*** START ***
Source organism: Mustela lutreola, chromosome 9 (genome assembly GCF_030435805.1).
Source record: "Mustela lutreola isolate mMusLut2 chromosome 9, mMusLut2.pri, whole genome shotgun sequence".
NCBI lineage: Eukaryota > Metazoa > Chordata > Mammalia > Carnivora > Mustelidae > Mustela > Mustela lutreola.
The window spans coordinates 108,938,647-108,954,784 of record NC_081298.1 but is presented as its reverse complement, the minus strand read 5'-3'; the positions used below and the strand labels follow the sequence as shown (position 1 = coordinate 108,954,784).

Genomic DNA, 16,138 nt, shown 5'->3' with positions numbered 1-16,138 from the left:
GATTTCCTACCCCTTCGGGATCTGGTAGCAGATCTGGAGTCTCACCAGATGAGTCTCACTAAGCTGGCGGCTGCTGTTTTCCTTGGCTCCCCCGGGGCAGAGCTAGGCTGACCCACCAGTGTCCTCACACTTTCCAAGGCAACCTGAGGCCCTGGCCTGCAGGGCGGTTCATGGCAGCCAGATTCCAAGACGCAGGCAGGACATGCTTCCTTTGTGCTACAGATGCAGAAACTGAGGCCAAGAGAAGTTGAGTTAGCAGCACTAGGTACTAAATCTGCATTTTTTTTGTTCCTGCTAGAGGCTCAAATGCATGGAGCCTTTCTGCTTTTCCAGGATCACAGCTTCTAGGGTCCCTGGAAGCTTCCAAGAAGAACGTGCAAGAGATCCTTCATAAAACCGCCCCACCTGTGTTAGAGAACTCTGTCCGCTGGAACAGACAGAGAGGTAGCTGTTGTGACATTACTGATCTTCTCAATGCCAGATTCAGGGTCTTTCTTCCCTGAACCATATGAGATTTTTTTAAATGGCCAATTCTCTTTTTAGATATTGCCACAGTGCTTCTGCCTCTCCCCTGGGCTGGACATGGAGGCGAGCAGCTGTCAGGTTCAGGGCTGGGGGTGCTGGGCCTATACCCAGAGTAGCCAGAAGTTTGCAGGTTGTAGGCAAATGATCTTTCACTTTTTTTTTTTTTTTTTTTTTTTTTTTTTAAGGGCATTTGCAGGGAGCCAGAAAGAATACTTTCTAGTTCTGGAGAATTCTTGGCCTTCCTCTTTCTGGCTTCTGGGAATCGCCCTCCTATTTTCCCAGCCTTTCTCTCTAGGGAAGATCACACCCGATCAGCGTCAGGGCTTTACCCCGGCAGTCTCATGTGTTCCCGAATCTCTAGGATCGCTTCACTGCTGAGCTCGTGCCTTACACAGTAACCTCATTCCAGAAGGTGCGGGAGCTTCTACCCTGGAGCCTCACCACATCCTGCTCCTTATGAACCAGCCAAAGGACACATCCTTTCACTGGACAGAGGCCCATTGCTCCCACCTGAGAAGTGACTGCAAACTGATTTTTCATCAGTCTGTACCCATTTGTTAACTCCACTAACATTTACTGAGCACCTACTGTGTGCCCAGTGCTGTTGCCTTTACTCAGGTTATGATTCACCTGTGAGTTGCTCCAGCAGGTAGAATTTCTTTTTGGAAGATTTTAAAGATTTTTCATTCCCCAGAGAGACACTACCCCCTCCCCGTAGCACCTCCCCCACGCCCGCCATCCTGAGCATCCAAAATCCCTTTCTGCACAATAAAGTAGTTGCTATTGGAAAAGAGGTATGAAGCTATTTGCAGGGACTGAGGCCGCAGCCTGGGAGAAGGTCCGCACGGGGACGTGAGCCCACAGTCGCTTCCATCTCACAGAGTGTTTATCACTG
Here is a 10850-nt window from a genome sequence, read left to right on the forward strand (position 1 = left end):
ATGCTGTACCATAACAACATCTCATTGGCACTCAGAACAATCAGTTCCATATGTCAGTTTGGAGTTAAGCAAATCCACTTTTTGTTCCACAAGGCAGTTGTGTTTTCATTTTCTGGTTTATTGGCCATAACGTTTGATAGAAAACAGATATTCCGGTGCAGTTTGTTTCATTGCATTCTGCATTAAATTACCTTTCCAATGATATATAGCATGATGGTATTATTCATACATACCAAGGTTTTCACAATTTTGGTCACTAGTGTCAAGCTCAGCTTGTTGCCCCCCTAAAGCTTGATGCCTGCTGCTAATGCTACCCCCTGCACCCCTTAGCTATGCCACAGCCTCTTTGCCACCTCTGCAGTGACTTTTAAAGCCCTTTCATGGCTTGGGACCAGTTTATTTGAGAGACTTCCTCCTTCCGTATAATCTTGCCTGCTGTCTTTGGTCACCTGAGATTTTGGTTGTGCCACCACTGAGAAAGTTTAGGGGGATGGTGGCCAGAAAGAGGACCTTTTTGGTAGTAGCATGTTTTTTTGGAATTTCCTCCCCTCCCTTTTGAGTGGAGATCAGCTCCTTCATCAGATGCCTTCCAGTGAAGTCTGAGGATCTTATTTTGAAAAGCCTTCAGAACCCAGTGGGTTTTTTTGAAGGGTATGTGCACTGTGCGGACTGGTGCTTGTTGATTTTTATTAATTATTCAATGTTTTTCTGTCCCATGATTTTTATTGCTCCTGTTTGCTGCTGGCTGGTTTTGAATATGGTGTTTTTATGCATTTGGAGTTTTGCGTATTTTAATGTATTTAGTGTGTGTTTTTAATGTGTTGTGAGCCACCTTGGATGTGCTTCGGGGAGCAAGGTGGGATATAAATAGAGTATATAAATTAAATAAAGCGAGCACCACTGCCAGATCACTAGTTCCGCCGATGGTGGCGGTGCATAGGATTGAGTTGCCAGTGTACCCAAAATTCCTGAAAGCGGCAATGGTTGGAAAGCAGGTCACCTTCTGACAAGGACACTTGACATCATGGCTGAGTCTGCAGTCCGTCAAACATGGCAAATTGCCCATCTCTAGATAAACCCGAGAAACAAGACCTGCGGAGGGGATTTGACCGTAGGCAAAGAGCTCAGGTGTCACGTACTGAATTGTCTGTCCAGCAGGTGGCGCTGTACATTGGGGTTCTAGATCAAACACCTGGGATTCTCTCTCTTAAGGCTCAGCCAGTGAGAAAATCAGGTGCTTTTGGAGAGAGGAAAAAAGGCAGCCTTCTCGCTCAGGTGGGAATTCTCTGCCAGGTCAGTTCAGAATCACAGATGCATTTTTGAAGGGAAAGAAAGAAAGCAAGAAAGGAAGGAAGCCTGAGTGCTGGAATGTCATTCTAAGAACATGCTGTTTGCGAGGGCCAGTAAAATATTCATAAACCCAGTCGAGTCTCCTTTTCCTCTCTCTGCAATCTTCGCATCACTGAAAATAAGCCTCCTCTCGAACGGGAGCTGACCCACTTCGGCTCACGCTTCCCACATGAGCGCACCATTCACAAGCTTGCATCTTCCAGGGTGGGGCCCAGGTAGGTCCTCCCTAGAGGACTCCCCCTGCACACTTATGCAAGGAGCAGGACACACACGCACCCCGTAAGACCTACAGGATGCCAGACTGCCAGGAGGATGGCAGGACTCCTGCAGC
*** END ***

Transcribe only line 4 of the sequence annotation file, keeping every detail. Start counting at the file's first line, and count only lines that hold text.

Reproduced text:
The window spans coordinates 108,938,647-108,954,784 of record NC_081298.1 but is presented as its reverse complement, the minus strand read 5'-3'; the positions used below and the strand labels follow the sequence as shown (position 1 = coordinate 108,954,784).